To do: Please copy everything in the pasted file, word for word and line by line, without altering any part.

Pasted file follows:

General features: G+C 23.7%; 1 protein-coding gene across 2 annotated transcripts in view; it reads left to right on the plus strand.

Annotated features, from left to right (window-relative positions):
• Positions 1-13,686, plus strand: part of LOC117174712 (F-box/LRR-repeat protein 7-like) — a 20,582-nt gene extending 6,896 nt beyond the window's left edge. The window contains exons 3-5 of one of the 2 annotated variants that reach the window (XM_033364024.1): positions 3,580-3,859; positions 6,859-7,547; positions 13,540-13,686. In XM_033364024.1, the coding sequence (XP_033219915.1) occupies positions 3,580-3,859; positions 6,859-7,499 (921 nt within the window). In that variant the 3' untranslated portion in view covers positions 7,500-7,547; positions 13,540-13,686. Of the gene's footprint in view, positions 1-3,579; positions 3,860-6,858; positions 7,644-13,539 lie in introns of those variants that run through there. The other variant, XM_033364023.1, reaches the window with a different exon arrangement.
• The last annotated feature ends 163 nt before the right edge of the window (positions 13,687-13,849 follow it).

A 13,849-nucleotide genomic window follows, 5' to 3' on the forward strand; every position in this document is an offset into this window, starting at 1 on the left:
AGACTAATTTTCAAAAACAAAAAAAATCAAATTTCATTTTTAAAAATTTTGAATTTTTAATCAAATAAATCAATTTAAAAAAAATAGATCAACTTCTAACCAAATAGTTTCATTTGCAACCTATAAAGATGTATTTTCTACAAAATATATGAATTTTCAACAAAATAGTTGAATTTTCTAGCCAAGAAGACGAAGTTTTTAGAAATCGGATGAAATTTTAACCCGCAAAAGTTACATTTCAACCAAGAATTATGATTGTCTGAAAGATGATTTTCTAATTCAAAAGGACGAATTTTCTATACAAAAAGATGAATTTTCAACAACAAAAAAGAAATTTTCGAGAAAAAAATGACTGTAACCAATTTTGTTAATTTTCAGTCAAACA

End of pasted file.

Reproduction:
General features: G+C 23.7%; 1 protein-coding gene across 2 annotated transcripts in view; it reads left to right on the plus strand.

Annotated features, from left to right (window-relative positions):
• Positions 1-13,686, plus strand: part of LOC117174712 (F-box/LRR-repeat protein 7-like) — a 20,582-nt gene extending 6,896 nt beyond the window's left edge. The window contains exons 3-5 of one of the 2 annotated variants that reach the window (XM_033364024.1): positions 3,580-3,859; positions 6,859-7,547; positions 13,540-13,686. In XM_033364024.1, the coding sequence (XP_033219915.1) occupies positions 3,580-3,859; positions 6,859-7,499 (921 nt within the window). In that variant the 3' untranslated portion in view covers positions 7,500-7,547; positions 13,540-13,686. Of the gene's footprint in view, positions 1-3,579; positions 3,860-6,858; positions 7,644-13,539 lie in introns of those variants that run through there. The other variant, XM_033364023.1, reaches the window with a different exon arrangement.
• The last annotated feature ends 163 nt before the right edge of the window (positions 13,687-13,849 follow it).

A 13,849-nucleotide genomic window follows, 5' to 3' on the forward strand; every position in this document is an offset into this window, starting at 1 on the left:
AGACTAATTTTCAAAAACAAAAAAAATCAAATTTCATTTTTAAAAATTTTGAATTTTTAATCAAATAAATCAATTTAAAAAAAATAGATCAACTTCTAACCAAATAGTTTCATTTGCAACCTATAAAGATGTATTTTCTACAAAATATATGAATTTTCAACAAAATAGTTGAATTTTCTAGCCAAGAAGACGAAGTTTTTAGAAATCGGATGAAATTTTAACCCGCAAAAGTTACATTTCAACCAAGAATTATGATTGTCTGAAAGATGATTTTCTAATTCAAAAGGACGAATTTTCTATACAAAAAGATGAATTTTCAACAACAAAAAAGAAATTTTCGAGAAAAAAATGACTGTAACCAATTTTGTTAATTTTCAGTCAAACA